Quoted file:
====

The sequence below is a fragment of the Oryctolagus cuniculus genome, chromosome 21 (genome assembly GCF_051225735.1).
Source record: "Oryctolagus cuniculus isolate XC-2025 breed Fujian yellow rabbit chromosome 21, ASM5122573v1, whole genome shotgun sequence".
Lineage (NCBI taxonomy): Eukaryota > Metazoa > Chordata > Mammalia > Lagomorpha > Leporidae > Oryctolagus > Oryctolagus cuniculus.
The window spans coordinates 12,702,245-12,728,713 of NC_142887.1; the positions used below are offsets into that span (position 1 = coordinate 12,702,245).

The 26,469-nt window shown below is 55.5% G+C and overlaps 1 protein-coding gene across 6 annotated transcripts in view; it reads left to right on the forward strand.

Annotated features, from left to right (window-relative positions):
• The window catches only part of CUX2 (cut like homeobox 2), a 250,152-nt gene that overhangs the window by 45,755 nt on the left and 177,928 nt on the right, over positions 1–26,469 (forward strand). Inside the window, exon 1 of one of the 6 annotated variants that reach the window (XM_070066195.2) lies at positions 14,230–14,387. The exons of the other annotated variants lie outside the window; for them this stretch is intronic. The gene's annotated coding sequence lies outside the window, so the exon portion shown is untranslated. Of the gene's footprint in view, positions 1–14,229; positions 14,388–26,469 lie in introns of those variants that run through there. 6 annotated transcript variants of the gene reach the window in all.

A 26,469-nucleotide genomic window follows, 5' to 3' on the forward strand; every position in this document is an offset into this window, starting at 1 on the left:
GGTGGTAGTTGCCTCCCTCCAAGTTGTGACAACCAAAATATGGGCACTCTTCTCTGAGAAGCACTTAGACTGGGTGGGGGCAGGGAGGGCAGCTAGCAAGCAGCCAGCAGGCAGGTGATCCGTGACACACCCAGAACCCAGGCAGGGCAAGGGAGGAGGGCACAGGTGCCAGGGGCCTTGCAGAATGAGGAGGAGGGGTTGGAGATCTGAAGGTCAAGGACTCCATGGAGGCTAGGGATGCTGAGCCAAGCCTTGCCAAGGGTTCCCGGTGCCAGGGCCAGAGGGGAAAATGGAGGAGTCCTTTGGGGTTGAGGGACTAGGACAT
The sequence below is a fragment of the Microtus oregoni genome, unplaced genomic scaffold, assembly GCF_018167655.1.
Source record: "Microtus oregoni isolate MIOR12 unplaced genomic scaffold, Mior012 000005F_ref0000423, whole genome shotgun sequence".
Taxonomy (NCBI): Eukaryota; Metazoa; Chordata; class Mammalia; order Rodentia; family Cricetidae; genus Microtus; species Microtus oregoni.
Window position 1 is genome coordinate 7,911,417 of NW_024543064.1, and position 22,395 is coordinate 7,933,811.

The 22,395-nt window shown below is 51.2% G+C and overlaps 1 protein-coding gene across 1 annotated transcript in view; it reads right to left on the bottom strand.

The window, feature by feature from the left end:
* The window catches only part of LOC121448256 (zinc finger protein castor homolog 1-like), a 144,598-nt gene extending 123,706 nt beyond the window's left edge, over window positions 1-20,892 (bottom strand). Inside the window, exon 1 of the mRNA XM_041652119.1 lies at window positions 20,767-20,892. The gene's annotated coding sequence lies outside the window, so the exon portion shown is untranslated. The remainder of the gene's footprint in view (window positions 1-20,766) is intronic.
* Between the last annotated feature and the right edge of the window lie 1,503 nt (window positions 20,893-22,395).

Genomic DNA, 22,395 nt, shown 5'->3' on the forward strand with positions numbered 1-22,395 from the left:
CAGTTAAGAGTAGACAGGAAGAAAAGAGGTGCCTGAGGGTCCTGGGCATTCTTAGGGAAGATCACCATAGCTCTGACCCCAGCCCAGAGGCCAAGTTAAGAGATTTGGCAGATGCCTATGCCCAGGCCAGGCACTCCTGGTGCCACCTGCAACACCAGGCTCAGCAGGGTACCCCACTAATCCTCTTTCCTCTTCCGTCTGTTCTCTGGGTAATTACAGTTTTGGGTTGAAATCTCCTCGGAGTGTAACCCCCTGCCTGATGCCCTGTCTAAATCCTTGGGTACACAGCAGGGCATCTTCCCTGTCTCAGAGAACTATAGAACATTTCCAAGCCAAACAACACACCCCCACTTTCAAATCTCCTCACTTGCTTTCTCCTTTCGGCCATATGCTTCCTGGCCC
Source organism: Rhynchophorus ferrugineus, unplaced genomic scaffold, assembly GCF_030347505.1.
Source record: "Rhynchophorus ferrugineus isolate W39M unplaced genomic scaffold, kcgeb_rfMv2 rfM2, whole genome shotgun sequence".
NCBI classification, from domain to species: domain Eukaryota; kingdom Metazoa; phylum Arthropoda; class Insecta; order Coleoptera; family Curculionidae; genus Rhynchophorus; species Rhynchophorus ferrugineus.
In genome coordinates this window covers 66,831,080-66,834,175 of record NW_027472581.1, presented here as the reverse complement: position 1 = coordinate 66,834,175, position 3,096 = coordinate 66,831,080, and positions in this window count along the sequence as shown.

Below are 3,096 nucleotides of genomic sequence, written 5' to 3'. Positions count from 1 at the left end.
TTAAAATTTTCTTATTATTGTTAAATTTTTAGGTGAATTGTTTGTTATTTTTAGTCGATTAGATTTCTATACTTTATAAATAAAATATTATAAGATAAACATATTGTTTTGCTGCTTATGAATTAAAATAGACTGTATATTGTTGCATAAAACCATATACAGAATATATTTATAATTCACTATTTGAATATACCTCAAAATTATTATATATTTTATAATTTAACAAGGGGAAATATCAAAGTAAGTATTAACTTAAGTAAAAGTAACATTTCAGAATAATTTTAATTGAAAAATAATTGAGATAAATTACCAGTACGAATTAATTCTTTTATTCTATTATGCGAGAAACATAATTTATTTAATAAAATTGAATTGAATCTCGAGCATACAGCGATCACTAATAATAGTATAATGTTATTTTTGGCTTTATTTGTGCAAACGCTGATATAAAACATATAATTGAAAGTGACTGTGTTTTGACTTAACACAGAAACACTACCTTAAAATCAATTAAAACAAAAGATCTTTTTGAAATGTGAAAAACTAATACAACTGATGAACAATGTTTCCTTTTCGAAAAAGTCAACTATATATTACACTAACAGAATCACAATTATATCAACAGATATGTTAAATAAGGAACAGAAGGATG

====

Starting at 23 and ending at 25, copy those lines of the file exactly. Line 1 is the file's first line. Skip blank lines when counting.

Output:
In genome coordinates this window covers 66,831,080-66,834,175 of record NW_027472581.1, presented here as the reverse complement: position 1 = coordinate 66,834,175, position 3,096 = coordinate 66,831,080, and positions in this window count along the sequence as shown.

Below are 3,096 nucleotides of genomic sequence, written 5' to 3'. Positions count from 1 at the left end.
TTAAAATTTTCTTATTATTGTTAAATTTTTAGGTGAATTGTTTGTTATTTTTAGTCGATTAGATTTCTATACTTTATAAATAAAATATTATAAGATAAACATATTGTTTTGCTGCTTATGAATTAAAATAGACTGTATATTGTTGCATAAAACCATATACAGAATATATTTATAATTCACTATTTGAATATACCTCAAAATTATTATATATTTTATAATTTAACAAGGGGAAATATCAAAGTAAGTATTAACTTAAGTAAAAGTAACATTTCAGAATAATTTTAATTGAAAAATAATTGAGATAAATTACCAGTACGAATTAATTCTTTTATTCTATTATGCGAGAAACATAATTTATTTAATAAAATTGAATTGAATCTCGAGCATACAGCGATCACTAATAATAGTATAATGTTATTTTTGGCTTTATTTGTGCAAACGCTGATATAAAACATATAATTGAAAGTGACTGTGTTTTGACTTAACACAGAAACACTACCTTAAAATCAATTAAAACAAAAGATCTTTTTGAAATGTGAAAAACTAATACAACTGATGAACAATGTTTCCTTTTCGAAAAAGTCAACTATATATTACACTAACAGAATCACAATTATATCAACAGATATGTTAAATAAGGAACAGAAGGATG